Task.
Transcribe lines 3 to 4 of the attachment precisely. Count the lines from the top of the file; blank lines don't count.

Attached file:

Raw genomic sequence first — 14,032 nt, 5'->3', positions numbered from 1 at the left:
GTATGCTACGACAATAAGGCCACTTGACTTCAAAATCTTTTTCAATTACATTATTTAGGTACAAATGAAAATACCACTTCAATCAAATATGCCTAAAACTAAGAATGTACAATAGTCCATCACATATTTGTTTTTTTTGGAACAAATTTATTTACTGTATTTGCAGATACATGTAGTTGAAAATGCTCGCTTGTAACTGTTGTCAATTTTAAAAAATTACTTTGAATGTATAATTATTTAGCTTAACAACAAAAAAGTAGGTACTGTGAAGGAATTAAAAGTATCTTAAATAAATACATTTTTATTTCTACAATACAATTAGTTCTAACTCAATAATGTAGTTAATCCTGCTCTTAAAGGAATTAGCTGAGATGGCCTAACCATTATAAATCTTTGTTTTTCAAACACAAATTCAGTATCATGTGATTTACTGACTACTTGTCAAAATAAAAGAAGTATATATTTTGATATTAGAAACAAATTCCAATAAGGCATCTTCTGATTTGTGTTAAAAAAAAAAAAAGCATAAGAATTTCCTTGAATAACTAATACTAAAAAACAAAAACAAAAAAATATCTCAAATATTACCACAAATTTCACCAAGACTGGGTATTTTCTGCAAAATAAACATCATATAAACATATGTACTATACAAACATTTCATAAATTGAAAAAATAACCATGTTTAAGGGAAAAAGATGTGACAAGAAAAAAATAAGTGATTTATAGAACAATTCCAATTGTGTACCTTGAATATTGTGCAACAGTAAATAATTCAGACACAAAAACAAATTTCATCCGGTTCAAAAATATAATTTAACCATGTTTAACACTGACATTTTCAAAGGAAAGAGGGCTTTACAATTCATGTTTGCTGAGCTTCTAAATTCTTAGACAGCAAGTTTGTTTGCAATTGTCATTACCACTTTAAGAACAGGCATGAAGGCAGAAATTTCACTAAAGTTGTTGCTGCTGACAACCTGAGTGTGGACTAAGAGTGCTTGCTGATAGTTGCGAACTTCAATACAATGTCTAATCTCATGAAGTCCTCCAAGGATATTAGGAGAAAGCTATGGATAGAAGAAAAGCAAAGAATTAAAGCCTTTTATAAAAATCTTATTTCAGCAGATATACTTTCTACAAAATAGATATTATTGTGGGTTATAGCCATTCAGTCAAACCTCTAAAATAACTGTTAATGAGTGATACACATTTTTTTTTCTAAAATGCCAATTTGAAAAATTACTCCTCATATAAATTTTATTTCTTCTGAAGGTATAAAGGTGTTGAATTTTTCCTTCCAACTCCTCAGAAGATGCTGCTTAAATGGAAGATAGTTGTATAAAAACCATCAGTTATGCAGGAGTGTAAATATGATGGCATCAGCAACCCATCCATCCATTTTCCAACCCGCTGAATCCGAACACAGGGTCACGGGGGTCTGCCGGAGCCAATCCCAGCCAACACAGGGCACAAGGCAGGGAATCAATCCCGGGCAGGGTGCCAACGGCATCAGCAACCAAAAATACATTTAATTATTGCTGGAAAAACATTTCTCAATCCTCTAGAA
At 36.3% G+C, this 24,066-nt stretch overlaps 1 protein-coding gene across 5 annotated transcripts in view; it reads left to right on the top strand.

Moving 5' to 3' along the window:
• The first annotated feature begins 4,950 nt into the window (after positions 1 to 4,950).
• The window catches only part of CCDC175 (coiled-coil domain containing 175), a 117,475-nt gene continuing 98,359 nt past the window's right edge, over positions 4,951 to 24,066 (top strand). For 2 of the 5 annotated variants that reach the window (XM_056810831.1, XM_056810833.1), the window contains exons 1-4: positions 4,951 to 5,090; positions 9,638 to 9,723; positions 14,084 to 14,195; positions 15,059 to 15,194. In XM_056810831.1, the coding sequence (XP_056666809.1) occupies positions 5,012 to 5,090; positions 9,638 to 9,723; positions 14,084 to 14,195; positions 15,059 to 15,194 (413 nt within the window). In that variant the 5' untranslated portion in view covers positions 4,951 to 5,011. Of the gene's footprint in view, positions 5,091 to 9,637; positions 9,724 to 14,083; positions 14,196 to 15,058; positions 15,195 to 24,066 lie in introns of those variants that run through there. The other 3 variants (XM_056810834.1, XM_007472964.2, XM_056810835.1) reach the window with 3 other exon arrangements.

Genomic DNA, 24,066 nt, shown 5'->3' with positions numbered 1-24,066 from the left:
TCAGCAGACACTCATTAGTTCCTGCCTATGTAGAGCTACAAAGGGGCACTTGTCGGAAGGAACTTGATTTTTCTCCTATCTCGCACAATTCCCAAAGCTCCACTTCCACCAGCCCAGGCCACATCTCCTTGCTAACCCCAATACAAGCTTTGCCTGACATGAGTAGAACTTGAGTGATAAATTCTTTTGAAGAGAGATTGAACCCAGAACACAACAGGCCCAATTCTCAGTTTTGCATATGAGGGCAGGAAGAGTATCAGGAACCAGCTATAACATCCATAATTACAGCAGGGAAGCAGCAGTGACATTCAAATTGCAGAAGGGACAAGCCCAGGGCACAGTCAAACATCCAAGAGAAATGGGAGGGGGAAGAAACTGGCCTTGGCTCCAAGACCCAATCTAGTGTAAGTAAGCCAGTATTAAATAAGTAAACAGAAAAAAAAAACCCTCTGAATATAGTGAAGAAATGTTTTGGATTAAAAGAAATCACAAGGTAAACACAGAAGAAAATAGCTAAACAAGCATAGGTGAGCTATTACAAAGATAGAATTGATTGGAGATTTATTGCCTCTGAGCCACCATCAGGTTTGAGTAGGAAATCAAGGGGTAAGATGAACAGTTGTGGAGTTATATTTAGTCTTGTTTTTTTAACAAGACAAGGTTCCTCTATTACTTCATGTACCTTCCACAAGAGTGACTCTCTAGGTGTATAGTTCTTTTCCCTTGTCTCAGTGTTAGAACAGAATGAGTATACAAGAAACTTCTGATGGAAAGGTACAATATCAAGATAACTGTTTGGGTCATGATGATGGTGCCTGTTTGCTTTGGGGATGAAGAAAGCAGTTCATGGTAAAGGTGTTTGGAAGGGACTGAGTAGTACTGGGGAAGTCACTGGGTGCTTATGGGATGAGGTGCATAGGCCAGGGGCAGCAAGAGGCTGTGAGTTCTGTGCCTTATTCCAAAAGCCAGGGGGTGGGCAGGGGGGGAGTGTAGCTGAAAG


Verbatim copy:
At 36.3% G+C, this 24,066-nt stretch overlaps 1 protein-coding gene across 5 annotated transcripts in view; it reads left to right on the top strand.

Moving 5' to 3' along the window: